• In ANIMA we investigate movements within the Earth’s mantle, which extends to 2900 km depth inside the solid Earth. Beneath the rigid lithospheric plates (~100 km thick), the mantle deforms in a fluid-like (viscous) way under the effects of long-lasting tectonic forces. The rate of deformation is typically very slow (few cm/year) and is determined by the viscosity of the mantle. The viscosity of a material depends on many factors, including temperature, composition, and the forces applied to it. Recent laboratory experiments showed that the viscosity of the mantle also depends on the direction of these forces. We call this behaviour anisotropic (i.e. direction-dependent) viscosity. Because the viscosity of the mantle affects many dynamic processes, from the movement of tectonic plates mountain building, fault formation, and volcanism, it follows that anisotropic viscosity can greatly impact the dynamics of our planet.

  • To evaluate the role of anisotropic viscosity for geodynamics, we must first understand its origin. Laboratory experiments on mantle minerals (olivine) showed that anisotropy originates from the structure and the alignment of these minerals. Such alignment usually results from deformation in the mantle due to tectonic forces. Hence, we have to study anisotropic viscosity in combination with texture formation (alignment of olivine crystals) in the mantle. In a preliminary study, we found that the two are interlinked.
  • In ANIMA we will develop a numerical modelling tool that allows us to study the formation of olivine texture in combination with its effect of viscous anisotropy in the mantle. We will use this tool to study the impact of viscosity anisotropy on a variety of geodynamic processes. The results will reform our understanding of the stresses, temperatures, and deformation patterns beneath the ocean basins, and the seismic and volcanic hazards associated with them.
  • Funding

    The project is funded by the Norwegian Research Council's Young Research Talent scheme for the period between 01.05.2021-30.04.2025.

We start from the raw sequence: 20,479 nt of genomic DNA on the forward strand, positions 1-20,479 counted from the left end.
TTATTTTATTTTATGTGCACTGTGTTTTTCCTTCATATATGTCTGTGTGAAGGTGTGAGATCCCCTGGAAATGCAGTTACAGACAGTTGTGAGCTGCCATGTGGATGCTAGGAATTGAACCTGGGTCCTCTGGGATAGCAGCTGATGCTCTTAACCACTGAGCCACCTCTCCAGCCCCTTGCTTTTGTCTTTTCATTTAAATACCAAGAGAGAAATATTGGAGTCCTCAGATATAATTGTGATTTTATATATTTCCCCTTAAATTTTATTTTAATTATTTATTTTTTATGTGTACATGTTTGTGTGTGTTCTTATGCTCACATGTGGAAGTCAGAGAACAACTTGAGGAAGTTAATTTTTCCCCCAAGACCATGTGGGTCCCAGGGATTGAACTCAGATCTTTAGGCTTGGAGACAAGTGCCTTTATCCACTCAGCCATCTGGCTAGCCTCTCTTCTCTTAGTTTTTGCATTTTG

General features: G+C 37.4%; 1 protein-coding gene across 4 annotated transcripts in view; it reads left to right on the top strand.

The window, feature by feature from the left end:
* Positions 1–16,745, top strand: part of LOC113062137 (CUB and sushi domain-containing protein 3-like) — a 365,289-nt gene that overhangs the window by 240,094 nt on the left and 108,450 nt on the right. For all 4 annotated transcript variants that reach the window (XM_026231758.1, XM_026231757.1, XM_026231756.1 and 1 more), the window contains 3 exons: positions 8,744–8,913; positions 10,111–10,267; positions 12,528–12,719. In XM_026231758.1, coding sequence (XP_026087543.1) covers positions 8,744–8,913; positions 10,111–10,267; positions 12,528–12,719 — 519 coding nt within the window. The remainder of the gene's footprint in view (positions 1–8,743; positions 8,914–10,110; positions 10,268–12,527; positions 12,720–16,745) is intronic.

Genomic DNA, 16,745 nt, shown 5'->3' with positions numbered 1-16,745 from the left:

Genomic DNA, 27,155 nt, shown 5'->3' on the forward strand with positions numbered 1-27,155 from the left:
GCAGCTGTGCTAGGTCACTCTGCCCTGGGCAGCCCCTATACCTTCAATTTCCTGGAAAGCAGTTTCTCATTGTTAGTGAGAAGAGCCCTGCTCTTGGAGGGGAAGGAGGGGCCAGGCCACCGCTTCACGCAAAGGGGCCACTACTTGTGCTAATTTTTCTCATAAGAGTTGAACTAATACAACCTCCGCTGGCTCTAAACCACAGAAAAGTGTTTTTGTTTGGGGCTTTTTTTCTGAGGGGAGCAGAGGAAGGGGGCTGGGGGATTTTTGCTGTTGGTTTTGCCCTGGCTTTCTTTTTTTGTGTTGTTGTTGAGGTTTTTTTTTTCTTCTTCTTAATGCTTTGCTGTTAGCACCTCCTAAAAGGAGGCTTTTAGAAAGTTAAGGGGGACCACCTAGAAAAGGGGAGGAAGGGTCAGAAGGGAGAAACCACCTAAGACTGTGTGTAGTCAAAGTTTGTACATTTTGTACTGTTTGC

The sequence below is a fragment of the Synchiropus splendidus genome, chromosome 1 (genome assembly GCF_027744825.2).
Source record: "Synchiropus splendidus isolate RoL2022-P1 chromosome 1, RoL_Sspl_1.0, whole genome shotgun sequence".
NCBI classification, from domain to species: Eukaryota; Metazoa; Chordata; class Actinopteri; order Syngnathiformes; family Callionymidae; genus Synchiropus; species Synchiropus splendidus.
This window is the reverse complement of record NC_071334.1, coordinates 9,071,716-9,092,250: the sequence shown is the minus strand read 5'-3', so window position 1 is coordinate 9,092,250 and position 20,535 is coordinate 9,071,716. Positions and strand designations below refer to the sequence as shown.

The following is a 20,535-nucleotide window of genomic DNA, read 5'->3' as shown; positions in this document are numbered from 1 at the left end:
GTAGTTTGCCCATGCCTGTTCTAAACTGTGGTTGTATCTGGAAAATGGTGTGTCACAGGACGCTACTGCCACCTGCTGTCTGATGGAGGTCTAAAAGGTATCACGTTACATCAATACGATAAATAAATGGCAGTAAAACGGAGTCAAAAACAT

• Structure

    ANIMA has 4 Work Packages, each connected to our main goals.


Fluid-like movements in the Earth’s mantle largely depend on the rheological behaviour of olivine, the main rock-forming mineral in the upper mantle. The most effective deformation mechanism in the uppermost mantle is dislocation creep, which orients olivine crystals into a direction parallel to the flow, forming a crystallographic preferred orientation (CPO) (Karato and Wu, 1993). We know that olivine CPO is abundant because its presence can be detected using a variety of seismological observations. Indeed, such observations are important indicators of mantle deformation associated with moving lithospheric plates and vigorous flow around subduction zones (Long and Becker, 2010). Importantly, rock mechanics experiments have demonstrated that olivine crystals are also anisotropic in their viscous properties (Durham and Goetze, 1977; Hansen et al., 2016, 2012), and hence when the crystals align with each other the upper mantle's viscosity should be direction-dependent. Anisotropic viscosity (AV) should significantly affect a variety of geodynamic processes by accelerating or slowing their development depending on the CPO in the mantle.

Simplified numerical models showed that the evolution of olivine CPO and anisotropic viscosity are inter-linked (Király et al., 2020). When CPO is well developed we can have fast deformation parallel to its primary orientation, but if stresses are acting perpendicular to it, deformation can significantly slow down. This translate to for example, a large dependency of plate velocity on the CPO and stress orientations in the  asthenosphere underneath the tectonic plates.